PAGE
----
A few nights later she sat on the nubby brown couch at Lou’s apartment. They had eaten a mediocre pizza and watched a movie to match, set in a future containing a wooden Keanu Reeves. Margaret slid the DVD back into its case and yawned.
“You know, Joe loved science fiction.”
At the sound of the twin’s name Margaret suddenly resembled a house pet, a cat or dog with ears perking up. Lou hadn’t mentioned him again since that Saturday afternoon in the coffee shop, and she’d been trying to think of a way to reintroduce the subject.
“Is that how you ended up watching so much Star Trek?”
Lou nodded and crammed the last piece of pizza into his mouth. She held her breath and waited. Then, in a posthumous portrait of words as his surviving brother spoke, Joey began to take form.
Sickly children either become television addicts or they are voracious readers; Joey was both. Joey read the Dune series over and over and over, loving the complex mythology and the idea of using will power to rule others, and oneself. His favorite quote was how fear is the little death. Despite his fragility, Joey’s whole existence was a total lack of fear of death.
He hated his disabilities, and avoided mirrors. But he loved anything to do with Star Trek. What he found so inspiring was the idea of a future society where beings with all sorts of handicaps or differences still had their places and their strengths.
When the boys were still little, Joey became a connoisseur of serial television. The amount of time Joey could go out and play was limited. Sometimes Lou watched old series on television with him during the afternoons. Outer Limits, The Twilight Zone, Star Trek and Lost in Space were their particular favorites. Margaret had been a closet fan of most of those shows all her life. Hearing how Joey cajoled his twin Lou into watching the shows, and then turned him into a follower of them, was fun.
One afternoon, Lou told her, the television show credits had begun rolling down the screen. In the green glow of the darkened cellar room Joey looked over to where his brother slouched and methodically cracked peanut shells.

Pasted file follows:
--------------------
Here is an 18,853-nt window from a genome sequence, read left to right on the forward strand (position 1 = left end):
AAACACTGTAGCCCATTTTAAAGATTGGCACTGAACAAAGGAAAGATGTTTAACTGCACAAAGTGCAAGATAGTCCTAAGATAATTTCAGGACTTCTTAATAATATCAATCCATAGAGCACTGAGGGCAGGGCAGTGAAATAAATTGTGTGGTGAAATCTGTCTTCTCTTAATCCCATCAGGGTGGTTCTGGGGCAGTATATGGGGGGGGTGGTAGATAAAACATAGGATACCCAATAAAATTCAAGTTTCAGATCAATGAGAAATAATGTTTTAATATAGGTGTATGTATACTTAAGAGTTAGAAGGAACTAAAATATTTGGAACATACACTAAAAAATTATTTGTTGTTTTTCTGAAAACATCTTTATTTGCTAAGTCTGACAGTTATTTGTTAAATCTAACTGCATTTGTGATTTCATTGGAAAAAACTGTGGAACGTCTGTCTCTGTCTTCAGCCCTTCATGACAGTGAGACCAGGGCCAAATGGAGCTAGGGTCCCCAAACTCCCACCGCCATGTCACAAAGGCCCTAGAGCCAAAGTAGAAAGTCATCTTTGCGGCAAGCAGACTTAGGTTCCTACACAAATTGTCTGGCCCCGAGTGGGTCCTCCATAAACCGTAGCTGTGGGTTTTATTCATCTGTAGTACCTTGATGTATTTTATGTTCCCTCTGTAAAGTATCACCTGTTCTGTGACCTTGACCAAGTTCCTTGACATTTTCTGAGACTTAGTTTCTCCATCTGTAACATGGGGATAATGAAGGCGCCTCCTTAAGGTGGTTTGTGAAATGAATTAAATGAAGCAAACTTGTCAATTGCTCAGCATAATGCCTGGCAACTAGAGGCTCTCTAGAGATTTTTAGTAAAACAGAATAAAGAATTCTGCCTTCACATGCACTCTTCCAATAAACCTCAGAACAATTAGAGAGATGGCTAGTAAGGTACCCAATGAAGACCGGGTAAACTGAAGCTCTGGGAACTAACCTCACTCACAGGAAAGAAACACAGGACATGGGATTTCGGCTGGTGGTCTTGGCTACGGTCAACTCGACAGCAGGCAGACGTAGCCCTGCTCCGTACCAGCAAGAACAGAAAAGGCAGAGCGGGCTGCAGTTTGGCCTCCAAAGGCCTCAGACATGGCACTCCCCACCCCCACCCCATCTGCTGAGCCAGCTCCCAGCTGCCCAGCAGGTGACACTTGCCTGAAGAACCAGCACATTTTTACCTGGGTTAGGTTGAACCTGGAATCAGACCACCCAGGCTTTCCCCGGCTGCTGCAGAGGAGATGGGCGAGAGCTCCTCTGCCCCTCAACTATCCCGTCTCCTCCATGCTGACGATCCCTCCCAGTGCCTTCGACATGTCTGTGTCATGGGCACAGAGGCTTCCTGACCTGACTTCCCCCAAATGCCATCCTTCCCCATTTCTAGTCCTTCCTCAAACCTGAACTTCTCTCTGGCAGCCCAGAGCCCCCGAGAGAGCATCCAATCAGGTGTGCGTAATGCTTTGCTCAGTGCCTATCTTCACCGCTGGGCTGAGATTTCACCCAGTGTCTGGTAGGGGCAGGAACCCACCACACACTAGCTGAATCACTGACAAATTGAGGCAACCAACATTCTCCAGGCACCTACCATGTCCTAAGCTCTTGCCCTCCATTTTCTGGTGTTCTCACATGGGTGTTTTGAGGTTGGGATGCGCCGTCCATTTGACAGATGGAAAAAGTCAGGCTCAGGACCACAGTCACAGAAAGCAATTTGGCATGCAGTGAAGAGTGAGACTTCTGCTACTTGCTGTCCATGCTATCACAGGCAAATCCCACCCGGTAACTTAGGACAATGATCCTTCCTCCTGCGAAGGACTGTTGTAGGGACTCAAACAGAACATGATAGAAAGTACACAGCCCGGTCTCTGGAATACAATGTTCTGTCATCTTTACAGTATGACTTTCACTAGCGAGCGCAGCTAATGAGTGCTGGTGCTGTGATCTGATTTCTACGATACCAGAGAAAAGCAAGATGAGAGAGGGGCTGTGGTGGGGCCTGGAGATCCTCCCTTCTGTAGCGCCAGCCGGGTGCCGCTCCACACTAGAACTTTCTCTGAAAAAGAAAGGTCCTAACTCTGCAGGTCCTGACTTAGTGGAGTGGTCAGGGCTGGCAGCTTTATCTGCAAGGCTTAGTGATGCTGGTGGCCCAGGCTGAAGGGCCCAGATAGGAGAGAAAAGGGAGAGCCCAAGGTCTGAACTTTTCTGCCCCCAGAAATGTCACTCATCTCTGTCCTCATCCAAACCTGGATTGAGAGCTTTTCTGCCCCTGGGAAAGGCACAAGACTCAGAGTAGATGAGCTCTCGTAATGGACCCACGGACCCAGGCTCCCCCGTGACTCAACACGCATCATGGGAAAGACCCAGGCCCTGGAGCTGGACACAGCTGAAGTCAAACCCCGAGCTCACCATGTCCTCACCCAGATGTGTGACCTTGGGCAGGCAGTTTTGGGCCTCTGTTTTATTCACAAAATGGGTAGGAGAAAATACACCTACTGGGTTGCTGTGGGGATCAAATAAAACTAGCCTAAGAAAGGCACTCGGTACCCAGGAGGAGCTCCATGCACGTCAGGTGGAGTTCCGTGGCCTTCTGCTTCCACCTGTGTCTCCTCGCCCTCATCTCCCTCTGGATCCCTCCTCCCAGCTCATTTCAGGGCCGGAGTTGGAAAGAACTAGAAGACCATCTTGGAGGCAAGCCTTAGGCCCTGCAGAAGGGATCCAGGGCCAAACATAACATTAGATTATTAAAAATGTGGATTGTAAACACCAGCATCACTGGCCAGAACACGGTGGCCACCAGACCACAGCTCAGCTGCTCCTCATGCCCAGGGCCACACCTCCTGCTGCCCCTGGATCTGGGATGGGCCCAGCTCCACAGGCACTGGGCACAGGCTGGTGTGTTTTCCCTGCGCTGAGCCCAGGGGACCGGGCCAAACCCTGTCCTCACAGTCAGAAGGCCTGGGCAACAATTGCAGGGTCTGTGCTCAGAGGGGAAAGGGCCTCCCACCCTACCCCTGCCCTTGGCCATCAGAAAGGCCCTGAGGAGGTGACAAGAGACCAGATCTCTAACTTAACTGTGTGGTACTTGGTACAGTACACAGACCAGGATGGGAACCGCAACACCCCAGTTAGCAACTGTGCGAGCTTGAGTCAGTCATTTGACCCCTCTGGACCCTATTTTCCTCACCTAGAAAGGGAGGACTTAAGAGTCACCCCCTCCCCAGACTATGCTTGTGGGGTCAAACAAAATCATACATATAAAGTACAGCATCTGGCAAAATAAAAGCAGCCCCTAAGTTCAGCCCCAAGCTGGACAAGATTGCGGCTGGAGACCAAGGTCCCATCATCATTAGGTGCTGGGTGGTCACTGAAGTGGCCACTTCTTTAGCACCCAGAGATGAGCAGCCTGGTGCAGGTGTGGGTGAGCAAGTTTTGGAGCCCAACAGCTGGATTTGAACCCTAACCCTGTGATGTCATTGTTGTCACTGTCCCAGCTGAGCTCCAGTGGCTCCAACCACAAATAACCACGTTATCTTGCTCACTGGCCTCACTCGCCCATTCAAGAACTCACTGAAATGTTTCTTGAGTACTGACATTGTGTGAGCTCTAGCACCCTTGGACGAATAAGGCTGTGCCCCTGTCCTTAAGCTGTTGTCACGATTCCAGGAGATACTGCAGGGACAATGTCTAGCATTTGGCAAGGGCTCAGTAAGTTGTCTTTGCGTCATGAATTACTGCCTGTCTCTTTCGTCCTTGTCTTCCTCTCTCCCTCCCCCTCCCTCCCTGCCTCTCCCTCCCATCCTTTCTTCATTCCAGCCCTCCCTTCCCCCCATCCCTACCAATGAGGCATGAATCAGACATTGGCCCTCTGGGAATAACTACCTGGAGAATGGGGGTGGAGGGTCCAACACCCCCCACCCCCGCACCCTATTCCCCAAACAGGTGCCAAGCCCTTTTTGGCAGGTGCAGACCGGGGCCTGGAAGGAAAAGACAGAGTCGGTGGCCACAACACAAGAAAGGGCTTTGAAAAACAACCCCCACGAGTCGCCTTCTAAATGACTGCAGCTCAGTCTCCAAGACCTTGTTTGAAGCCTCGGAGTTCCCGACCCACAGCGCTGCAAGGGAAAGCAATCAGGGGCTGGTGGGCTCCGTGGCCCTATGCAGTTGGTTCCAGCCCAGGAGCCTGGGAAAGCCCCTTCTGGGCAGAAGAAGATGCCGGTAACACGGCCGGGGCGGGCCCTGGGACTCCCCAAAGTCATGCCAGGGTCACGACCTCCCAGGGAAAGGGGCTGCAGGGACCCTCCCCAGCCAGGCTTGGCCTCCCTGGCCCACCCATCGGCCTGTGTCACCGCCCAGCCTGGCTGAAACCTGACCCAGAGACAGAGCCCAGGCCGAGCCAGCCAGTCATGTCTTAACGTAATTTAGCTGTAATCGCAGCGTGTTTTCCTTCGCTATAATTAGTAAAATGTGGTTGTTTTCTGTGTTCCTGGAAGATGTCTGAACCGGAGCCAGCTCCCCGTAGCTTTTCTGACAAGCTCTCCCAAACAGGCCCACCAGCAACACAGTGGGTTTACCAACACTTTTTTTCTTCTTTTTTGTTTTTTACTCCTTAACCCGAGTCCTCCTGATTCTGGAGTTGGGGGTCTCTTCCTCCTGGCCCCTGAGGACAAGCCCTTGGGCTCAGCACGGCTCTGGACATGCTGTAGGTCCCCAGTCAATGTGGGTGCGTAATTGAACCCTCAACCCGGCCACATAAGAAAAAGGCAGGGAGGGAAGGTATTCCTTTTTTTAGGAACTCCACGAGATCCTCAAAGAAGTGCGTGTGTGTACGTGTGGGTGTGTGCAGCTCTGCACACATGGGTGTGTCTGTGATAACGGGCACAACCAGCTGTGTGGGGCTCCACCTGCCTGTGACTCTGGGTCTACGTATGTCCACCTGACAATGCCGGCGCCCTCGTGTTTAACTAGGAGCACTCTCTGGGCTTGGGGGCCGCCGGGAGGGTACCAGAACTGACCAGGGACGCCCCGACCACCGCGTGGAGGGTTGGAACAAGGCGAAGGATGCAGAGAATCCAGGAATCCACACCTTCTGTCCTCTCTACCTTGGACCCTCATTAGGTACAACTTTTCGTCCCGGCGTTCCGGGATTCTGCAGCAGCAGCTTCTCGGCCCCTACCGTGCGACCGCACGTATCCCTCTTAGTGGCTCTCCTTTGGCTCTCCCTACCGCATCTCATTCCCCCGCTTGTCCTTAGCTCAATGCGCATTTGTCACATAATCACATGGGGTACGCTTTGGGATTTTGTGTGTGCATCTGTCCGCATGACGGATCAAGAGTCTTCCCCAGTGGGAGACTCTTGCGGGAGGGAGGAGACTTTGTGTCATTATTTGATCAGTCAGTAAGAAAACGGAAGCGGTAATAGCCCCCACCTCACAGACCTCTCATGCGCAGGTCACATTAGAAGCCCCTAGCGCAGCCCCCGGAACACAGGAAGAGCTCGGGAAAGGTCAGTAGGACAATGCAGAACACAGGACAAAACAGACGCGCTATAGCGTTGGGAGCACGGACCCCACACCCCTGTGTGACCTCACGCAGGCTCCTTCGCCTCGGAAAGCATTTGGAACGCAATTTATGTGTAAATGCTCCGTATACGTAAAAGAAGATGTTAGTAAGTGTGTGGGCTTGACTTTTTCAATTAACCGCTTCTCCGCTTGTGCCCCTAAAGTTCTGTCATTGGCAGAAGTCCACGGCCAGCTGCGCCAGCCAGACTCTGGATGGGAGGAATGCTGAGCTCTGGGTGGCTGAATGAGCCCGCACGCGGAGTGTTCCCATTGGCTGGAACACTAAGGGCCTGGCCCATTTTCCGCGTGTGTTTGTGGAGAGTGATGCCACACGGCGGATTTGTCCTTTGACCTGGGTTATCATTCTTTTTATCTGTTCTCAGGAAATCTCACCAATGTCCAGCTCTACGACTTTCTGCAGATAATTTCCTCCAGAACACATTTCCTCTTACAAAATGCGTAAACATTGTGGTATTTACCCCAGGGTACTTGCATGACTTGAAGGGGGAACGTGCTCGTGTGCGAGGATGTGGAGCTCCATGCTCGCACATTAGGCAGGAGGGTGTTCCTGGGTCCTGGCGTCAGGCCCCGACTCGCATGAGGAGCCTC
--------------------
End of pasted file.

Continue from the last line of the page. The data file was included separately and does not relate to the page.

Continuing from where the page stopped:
“Sometimes I get this feeling,” Joey said quietly.
“What’s that?” his brother mumbled, his mouth full of peanuts.
“Like I have a hit and run life.”
“What’s that supposed to mean?”
“A couple different things.” Joey kept looking at Lou until he was convinced he had his brother’s full attention. “I get born into this cool world, but I can’t run, or play ball, or even walk right. My life is a hit and run accident. First the accident happened (my birth) and afterwards life left me behind at the scene of the crash to deal with it.
“Or maybe the whole point of it is, it’s like I was always meant to deal with it. That I have to get up and run, even after being hit. Make the best of things.”
Lou swallowed the last of the nuts. “Maybe there’s a third option,” he objected. “Do you ever stop to think that maybe it’s the same for everyone? All of us live in a random universe, where every day totally random stuff happens. Good or bad, it’s always a surprise.” Lou sat up and leaned over the messy, scarred table to emphasize his words. “Maybe,” he went on slowly as he thought it through, “maybe it can be positive. Good stuff happening. Hits like hit songs or movies, runs like home runs and a player’s lucky streak.”
“Maybe,” Joey said. “But not for most of us. And not me, that’s for sure. My hit and run life is the version that occurred on the back road in the middle of the night. The next morning there I was, lying by the side of the road.
“But I know what you’re saying.” Generously Joey added, “I guess I’ve been trying ever since to turn it into the hit and run version you mean.”
NOTES: ©Jadi Campbell 2012. “Hit and Run” is the first chapter of my book Broken In: A Novel in Stories. This story will run all month. Broken In and my other novels are available at Amazon as paperbacks and eBooks.
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